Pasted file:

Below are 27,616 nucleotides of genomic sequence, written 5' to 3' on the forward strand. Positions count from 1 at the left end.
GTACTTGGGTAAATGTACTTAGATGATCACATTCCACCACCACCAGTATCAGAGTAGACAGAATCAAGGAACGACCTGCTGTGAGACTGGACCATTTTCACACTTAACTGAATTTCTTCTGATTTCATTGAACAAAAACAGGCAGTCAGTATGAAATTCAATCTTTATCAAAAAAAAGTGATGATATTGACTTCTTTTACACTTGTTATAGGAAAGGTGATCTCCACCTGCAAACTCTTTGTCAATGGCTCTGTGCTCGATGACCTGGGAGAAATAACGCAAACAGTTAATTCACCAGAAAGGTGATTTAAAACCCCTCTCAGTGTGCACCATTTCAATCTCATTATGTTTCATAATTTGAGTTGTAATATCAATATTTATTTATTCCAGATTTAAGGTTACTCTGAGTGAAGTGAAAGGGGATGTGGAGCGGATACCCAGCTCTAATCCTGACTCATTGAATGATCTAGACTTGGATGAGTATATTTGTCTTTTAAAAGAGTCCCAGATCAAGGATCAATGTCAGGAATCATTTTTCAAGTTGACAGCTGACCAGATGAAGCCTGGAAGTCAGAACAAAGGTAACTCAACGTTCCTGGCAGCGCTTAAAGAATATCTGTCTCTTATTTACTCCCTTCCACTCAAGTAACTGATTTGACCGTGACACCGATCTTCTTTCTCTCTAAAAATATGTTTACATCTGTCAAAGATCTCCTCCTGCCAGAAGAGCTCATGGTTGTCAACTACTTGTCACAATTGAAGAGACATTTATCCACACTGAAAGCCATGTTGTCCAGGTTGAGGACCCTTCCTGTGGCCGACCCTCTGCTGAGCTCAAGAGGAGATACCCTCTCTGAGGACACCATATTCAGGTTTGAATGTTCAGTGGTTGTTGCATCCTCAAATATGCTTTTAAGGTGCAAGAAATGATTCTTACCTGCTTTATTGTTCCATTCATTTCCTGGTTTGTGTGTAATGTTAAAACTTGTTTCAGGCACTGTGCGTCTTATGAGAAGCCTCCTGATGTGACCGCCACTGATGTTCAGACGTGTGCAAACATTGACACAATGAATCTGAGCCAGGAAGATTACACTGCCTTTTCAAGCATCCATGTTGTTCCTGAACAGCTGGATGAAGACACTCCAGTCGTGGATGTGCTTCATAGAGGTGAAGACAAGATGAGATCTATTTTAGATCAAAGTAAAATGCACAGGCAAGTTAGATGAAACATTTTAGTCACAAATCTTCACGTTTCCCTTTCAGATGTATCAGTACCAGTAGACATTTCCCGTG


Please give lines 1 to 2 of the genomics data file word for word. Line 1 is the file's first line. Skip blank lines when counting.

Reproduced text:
Below are 27,616 nucleotides of genomic sequence, written 5' to 3' on the forward strand. Positions count from 1 at the left end.
GTACTTGGGTAAATGTACTTAGATGATCACATTCCACCACCACCAGTATCAGAGTAGACAGAATCAAGGAACGACCTGCTGTGAGACTGGACCATTTTCACACTTAACTGAATTTCTTCTGATTTCATTGAACAAAAACAGGCAGTCAGTATGAAATTCAATCTTTATCAAAAAAAAGTGATGATATTGACTTCTTTTACACTTGTTATAGGAAAGGTGATCTCCACCTGCAAACTCTTTGTCAATGGCTCTGTGCTCGATGACCTGGGAGAAATAACGCAAACAGTTAATTCACCAGAAAGGTGATTTAAAACCCCTCTCAGTGTGCACCATTTCAATCTCATTATGTTTCATAATTTGAGTTGTAATATCAATATTTATTTATTCCAGATTTAAGGTTACTCTGAGTGAAGTGAAAGGGGATGTGGAGCGGATACCCAGCTCTAATCCTGACTCATTGAATGATCTAGACTTGGATGAGTATATTTGTCTTTTAAAAGAGTCCCAGATCAAGGATCAATGTCAGGAATCATTTTTCAAGTTGACAGCTGACCAGATGAAGCCTGGAAGTCAGAACAAAGGTAACTCAACGTTCCTGGCAGCGCTTAAAGAATATCTGTCTCTTATTTACTCCCTTCCACTCAAGTAACTGATTTGACCGTGACACCGATCTTCTTTCTCTCTAAAAATATGTTTACATCTGTCAAAGATCTCCTCCTGCCAGAAGAGCTCATGGTTGTCAACTACTTGTCACAATTGAAGAGACATTTATCCACACTGAAAGCCATGTTGTCCAGGTTGAGGACCCTTCCTGTGGCCGACCCTCTGCTGAGCTCAAGAGGAGATACCCTCTCTGAGGACACCATATTCAGGTTTGAATGTTCAGTGGTTGTTGCATCCTCAAATATGCTTTTAAGGTGCAAGAAATGATTCTTACCTGCTTTATTGTTCCATTCATTTCCTGGTTTGTGTGTAATGTTAAAACTTGTTTCAGGCACTGTGCGTCTTATGAGAAGCCTCCTGATGTGACCGCCACTGATGTTCAGACGTGTGCAAACATTGACACAATGAATCTGAGCCAGGAAGATTACACTGCCTTTTCAAGCATCCATGTTGTTCCTGAACAGCTGGATGAAGACACTCCAGTCGTGGATGTGCTTCATAGAGGTGAAGACAAGATGAGATCTATTTTAGATCAAAGTAAAATGCACAGGCAAGTTAGATGAAACATTTTAGTCACAAATCTTCACGTTTCCCTTTCAGATGTATCAGTACCAGTAGACATTTCCCGTG